The Art of Writing Blurbs (updated)

NB: The Alchemy of Stone is not a YA book.

I have just read a splendid book, Ekaterina Sedia’s The Alchemy of Stone, and now I must blurb it. I am realising once again that blurbing a book is really hard. As you may have noticed from this blog, I am not naturally succinct. I fail at all forms of writing that are on the short side: blurbs, pitches, haikus, summaries. They are all nightmarish to me.

I am so crappy at pitching my own books that Scott uses my feeble attempt to pitch Magic or Madness to a Sydney bookseller as his standard example of how not to pitch. (After hearing me out the bookseller put on a forced smiled and said, “Hmm, that sounds really complicated.”)

I wish I could just say:

Ekaterina Sedia’s The Alchemy of Stone is rooly good. Read it!

—Justine Larbalestier, Magic or Madness

Or do as Quentin Crisp used to, which was to respond to blurb requests with the following:

You may attribute to me whatever words you think will assist in the marketing of this fine work.

On this occasion my problem is that The Alchemy of Stone is a really complicated book and I love it but I don’t know how to describe it and thinking about it is hurting my head.

Maybe that should be my blurb? Hmmm.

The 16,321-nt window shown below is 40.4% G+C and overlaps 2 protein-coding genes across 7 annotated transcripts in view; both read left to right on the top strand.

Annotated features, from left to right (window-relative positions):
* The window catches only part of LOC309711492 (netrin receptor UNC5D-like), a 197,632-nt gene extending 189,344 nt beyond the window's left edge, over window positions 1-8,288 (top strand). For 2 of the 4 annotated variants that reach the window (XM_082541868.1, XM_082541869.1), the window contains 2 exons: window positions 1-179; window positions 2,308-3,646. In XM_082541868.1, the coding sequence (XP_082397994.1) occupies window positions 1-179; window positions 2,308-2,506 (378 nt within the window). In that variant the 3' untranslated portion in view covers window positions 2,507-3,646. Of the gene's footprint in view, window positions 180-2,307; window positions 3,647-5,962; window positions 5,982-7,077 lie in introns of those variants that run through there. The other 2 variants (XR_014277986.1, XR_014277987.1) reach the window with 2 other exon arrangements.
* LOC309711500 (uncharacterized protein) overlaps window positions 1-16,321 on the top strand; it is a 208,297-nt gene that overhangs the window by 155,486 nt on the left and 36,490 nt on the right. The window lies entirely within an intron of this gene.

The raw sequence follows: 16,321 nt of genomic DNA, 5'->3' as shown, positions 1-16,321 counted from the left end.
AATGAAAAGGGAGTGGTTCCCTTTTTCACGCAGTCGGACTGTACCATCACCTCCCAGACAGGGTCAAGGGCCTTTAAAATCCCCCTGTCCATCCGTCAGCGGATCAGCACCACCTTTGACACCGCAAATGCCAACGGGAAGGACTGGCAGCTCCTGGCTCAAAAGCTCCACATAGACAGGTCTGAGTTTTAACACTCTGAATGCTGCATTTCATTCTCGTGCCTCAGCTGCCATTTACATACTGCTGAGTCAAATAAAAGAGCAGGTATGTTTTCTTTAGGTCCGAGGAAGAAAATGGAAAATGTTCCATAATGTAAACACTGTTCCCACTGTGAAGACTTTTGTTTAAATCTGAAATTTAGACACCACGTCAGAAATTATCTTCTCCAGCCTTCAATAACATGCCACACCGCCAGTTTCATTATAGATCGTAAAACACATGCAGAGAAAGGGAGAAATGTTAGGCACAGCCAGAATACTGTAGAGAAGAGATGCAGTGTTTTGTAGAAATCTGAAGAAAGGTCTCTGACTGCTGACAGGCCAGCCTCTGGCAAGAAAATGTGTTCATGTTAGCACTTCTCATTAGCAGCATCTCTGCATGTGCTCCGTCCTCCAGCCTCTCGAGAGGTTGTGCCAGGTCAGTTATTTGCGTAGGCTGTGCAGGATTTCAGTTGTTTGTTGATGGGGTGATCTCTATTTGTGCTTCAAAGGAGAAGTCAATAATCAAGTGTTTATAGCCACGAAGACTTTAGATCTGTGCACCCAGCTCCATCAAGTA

The Alchemy of Stone is a really complicated book and I love it but I don’t know how to describe it and thinking about it is hurting my head. Buy it! Read it!

—Justine Larbalestier, Magic or Madness

Blurbing a dense, original and smart book like Sedia’s is especially hard. There are so many things to say about it. I love the alienness of the protagonist, Mattie, who is an intelligent automaton in a world in which automatons are dumb: they can neither talk nor think and are used as servants. How she grapples with being the only one of her kind and with actually knowing and talking to her creator is the heart of the book. She never once reads like a human being and yet she is a compelling character. I like her. I want her to succeed.

I love, too, the stone gargoyles who watch over the city, the power struggles between Mechanics, Alchemists, and the hideously oppressed miners and farmers, the subtle yet brilliant worldbuilding, the quasi-myth like though also fairy tale-ish feel to the language. Oh, yes, the language! Sedia’s a gorgeous maker of sentences. Not in an obvious show-y off-y way. Many of her sentences are sparse and unadorned. Yet several times I had to back up and re-read in order to savour and relish the implications of a particular word or phrase.